• Display the progress of your students' work and development with several Moodle components such as forums, blogs, galleries, wikis, and some third-party sources
  • Allow students to store, organize, and share their work with each other by using Moodle Portfolios such as Exabis, MyStuff, and Mahara
  • Design and create glossaries and add entries specifically for design and technology
  • Allow students to map out their ideas using a basic interface to link and label items on the screen using an add-on called Mindmap
  • Assess your students' progress by designing quizzes that are conveniently linked to the students' gradebook
  • Design questionnaires and analyze their results and add feedback module and customize them to retain anonymity
  • Give your students an opportunity to use Moodle to present their designs and ideas to a huge audience and gain invaluable feedback by using an interactive tool—DimDim
  • Create a library of resources for students to interact with using applications such as myUdutu and add-ons such as Noodle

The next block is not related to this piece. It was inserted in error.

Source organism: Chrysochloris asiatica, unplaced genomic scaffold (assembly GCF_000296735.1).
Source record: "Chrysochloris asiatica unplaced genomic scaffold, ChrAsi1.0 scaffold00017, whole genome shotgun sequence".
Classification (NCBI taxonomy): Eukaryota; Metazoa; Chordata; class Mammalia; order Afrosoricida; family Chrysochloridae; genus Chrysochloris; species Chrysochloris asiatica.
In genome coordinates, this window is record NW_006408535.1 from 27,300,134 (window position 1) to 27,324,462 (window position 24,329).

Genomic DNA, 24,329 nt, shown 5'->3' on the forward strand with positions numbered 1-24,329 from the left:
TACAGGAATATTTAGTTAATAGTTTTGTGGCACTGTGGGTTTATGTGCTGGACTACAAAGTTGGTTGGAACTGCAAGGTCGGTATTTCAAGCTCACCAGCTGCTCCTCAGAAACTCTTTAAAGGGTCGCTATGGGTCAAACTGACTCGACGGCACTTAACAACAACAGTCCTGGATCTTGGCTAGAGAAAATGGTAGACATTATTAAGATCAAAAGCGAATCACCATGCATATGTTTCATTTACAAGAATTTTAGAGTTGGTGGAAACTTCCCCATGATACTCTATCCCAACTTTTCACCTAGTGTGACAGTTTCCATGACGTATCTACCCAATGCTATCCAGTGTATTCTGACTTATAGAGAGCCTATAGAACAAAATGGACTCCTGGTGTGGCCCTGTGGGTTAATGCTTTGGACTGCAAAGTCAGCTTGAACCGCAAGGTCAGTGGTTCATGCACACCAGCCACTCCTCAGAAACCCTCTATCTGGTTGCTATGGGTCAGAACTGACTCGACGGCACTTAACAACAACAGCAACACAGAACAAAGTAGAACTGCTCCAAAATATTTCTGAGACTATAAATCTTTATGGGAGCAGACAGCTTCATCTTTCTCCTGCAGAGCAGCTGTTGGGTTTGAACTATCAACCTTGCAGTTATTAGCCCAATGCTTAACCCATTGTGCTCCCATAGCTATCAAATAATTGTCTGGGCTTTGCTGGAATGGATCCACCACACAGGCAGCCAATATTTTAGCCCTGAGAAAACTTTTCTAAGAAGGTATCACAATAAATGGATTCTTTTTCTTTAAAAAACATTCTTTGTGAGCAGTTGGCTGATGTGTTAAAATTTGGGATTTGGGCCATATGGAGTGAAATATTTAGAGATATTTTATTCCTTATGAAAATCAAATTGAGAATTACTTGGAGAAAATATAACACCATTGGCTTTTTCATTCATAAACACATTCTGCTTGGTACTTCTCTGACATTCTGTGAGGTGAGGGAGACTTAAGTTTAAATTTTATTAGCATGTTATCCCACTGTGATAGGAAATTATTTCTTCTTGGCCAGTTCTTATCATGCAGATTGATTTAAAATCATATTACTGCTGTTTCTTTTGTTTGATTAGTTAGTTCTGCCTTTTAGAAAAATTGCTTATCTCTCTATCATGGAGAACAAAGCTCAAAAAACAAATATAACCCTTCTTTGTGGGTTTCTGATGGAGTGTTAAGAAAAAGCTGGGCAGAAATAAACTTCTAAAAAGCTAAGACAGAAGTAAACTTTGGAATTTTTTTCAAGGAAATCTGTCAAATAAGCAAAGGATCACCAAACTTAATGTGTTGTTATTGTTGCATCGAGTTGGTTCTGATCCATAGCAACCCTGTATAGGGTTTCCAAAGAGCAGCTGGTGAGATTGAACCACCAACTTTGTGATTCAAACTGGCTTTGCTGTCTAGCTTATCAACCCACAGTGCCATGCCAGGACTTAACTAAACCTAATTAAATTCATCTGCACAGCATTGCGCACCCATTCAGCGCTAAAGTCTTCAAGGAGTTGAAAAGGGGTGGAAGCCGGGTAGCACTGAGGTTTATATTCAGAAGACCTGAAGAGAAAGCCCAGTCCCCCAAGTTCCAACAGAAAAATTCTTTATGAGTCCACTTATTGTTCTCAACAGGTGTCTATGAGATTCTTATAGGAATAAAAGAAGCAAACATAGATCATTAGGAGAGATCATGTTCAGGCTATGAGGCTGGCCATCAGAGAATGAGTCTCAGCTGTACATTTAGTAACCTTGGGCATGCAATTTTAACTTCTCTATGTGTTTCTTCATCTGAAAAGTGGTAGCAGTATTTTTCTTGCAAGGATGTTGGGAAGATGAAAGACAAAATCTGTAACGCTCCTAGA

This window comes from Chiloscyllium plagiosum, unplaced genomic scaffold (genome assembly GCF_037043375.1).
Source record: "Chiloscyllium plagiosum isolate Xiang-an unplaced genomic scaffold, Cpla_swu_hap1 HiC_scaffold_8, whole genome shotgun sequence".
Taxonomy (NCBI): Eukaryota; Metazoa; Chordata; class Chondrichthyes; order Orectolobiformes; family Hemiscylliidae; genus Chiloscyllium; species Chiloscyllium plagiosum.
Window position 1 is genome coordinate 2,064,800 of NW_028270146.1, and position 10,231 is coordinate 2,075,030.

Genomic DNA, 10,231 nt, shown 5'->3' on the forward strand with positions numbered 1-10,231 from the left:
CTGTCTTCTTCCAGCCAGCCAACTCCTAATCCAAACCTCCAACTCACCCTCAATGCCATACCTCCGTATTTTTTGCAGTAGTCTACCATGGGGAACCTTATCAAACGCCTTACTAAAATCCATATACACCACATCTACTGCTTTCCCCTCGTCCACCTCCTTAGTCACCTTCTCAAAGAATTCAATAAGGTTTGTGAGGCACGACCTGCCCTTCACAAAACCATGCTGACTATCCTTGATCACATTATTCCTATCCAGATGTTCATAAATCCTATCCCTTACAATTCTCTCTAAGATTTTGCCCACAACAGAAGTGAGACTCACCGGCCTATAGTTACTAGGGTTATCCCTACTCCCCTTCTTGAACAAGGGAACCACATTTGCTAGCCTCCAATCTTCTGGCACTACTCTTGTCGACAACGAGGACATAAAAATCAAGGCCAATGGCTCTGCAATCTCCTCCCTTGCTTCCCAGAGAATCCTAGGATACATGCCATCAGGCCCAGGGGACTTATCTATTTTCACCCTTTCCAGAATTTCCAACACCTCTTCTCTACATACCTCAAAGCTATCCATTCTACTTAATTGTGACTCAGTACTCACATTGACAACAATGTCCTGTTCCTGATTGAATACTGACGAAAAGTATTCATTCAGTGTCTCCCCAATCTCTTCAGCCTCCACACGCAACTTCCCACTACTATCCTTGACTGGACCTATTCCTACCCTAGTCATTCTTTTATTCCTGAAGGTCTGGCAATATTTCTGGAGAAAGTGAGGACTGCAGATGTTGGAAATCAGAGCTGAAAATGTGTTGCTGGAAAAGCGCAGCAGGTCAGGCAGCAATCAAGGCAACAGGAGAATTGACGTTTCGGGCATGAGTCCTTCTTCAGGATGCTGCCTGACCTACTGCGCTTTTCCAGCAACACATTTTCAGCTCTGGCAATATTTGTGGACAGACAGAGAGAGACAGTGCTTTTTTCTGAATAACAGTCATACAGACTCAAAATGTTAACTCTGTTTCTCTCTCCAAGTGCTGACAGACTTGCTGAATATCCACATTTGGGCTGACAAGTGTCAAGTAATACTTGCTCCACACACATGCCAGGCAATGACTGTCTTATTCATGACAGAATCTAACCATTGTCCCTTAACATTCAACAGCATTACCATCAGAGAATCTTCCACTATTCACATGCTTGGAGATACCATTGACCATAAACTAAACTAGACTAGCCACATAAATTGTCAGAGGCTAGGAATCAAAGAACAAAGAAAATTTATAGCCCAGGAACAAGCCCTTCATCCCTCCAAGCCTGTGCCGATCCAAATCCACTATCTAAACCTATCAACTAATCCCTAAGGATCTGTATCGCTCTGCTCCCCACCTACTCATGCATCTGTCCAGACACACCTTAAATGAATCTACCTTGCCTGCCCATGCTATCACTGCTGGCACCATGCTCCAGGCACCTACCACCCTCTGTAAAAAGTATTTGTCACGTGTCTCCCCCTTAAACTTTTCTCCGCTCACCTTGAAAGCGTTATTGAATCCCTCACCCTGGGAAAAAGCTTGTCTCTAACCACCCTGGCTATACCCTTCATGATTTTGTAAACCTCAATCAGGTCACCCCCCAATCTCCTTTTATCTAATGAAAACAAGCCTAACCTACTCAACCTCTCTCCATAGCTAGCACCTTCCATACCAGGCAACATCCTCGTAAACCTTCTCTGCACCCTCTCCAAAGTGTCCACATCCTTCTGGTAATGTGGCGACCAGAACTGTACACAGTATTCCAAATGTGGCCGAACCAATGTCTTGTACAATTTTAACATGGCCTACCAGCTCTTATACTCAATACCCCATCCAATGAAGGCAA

• Create a detailed framework with Moodle tools that allow you to chart students progress and offer them constructive feedback through reflective practice and achievable targets
  • Create an electronic portfolio for Product design students that they can use to gather and organize their electronic materials

In Detail

Educators use the Moodle web application to create effective online learning sites. Creating such learning environments that suit Design and Technology subjects requires understanding and implementation of both basic and advanced Moodle features.

This book takes a detailed look at Moodle features with examples of how to fully support the Design and Technology curricula using Moodle. It will guide you to incorporate specific modules and blocks to enhance learning as well as allow detailed tracking of performance by using formative and summative assessment tools with ease.